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World Cup: Everything you need to know about Group B

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No sooner had the final ball of the draw been unscrewed and the last hopeful nation was handed its three opening fixtures than journalists, pundits and fans alike necessitated to label one group as stronger, tougher and more vigorous than the rest. C’est, “The Group of Death” they call it. Most would hand this accolade to an evenly matched Group D, a mouthwatering group which will be analysed, no doubt, superbly by Rob Pratley on Sunday. But I would disagree, instead awarding this, rather pointless, prize of, “Death Group” - to Group B. It has it all. The current European champion, a team that have won three of their last five major tournaments, a side desperate to impress in order to secure the rights to host the 2026 edition and a band of 23 men whose nation has received such negative press recently, they may threaten to go nuclear. What’s not to love?

Portugal:

We start with Portugal, ranked fourth in the world and - one for the geography fans - the most western based team in Group B. But, a lack of representation from the Americas should not detract from the groups claim on the title of most strenuous as, in Portugal, it holds a proven winner. Two years ago The Navigators, yes that’s the national team’s nickname, shocked the Stade De France, beating the hosts against the run of play 1-0 in the European Championships Final. On that day, their star player Cristiano Ronaldo limped off the pitch in tears after 25 minutes. But the rest of the team steadied the ship in the absence of their captain and record goal scorer, before punishing a wasteful French side through Eder’s strike deep into extra time. Portugal are often guilty of over-relying on five-time Ballon D’or winner Ronaldo yet their success two years ago proves the squad does have strength in depth with the likes of Nani, João Mário and Renato Sanches being able to win matches by themselves on their day. Could The Navigators sail beyond their previous best finish of third?

Spain:

Their first match will be a local derby against neighbours Spain, which, in my view, kind of defeats the point of a World Cup. But, my unnoteworthy, utterings aside, Portugal vs Spain promises to be the fixture of the group stages, and with good reason too. Spain’s golden generation, which helped lead the nation to its first World Cup title in 2010, and the 2008 and 2012 European Championships, may be approaching it’s denouement, but an exuberance of fresh, young talent has seen it cruise for the qualifying stages. Spain won nine of their ten World Cup qualifiers only dropping points in a 1-1 draw away to Italy. Diego Costa, Alvaro Morata, Isco and David Silva all netted five times as Spain scored 36 goals and conceded only thrice. Las Rojas may have failed to progress out of the group stages in the 2014 edition of the tournament, picking up just one win against Australia after they had already been eliminated, but they would back themselves this time out to reach the round of 16. It may be a tough challenge though, what with this potentially being the Group of Death and all.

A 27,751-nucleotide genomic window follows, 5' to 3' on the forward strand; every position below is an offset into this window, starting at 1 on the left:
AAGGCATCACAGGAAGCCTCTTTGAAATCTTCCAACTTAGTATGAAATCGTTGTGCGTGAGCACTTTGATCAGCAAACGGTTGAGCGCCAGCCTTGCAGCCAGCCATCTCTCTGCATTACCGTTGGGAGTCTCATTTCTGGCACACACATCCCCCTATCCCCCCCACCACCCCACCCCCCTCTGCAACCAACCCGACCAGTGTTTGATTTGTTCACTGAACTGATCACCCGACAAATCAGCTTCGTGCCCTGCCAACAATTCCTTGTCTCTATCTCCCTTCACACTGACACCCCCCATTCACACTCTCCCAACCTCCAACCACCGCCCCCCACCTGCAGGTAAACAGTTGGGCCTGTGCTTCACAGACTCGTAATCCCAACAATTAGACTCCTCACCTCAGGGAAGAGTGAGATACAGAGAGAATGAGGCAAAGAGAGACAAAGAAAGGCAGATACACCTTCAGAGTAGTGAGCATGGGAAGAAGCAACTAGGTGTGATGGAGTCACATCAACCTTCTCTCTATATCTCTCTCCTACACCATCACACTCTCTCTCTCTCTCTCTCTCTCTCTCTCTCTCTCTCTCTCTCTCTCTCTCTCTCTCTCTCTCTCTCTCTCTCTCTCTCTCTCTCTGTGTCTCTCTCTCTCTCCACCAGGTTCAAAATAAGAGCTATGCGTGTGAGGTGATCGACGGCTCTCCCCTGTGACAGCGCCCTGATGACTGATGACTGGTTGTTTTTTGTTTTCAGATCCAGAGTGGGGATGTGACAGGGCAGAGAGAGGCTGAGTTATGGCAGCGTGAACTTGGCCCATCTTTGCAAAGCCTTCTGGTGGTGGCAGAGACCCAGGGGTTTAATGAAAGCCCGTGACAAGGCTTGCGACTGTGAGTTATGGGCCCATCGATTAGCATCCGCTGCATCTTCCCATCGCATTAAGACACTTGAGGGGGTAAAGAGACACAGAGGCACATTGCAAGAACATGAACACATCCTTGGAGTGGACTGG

Morocco:

Morocco, the third country of Group B that lies on the warm mediterranean waters, are unlikely to be described in the same illustrious tones as the two nations to its north are when it comes to football. Indeed, Morocco last qualified for the competition in 1998 when their star attacker, Hakim Ziyech of Ajax, was just five-years-old. But the Africans have quietly and steadily improved and have given themselves a strong chance of equalling their best finish at a World Cup by reaching the last 16 stage. They can also rely on the services of Real Madrid full back Achraf Hakimi and Juventus central defender Medhi Benatia, as the squad remains mostly unchanged from the one that was incredibly unlucky to be knocked out in the quarter finals of the 2017 Africa Cup of Nations, thanks to a late goal, against an Egyptian side containing Mohamed Salah. The country is also bidding for the 2026 World Cup against a mighty thressome of The US, Canada and Mexico and will look to impress Fifa’s boardroom with a strong showing in Russia. The bid has been described as, “compact, efficient and well organised” which serves as the perfect metaphor for the national side. Don’t be surprised if both the national team and the bid cause an upset.

Iran:

When I hear the words, “Iranian strikeforce,” I must admit, images of Rubin Kazan’s Sardar Azmoun and Olympiakos’ Karim Ansarifard do not spring to mind. Indeed for most foreigners just say the word Iran and they’ll immediately conjure up pictures of nuclear arsenals and dictatorships. Football and Politics should always be unrelated yet, recent US sanctions on the middle eastern country have spawned numerous difficulties for the national squad. On Friday for example, Nike announced that it would not be supplying any of its football boots to Iranian players. Rather ironically, Iran play their best football when pitted against a backdrop of diplomatic instability. The three time Asian Cup champions have qualified for five World Cups but, to date, their only victory, is a 2–1 win against the US in 1998. It was, and still is, labelled as the most politically charged football match of all time. Returning to the present, Iran are managed by former Manchester United assistant manager, Carlos Queiroz, who will hope his side can continue their excellent form from the qualifying rounds which saw them go the whole stage unbeaten, conceding just five goals and finishing above a strong South Korea. Group B looks to be heart stopping, but you wouldn’t expect anything less from the Group of Death.

Image rights - First image, Flickr, 

Next three images - Wikimedia Commons

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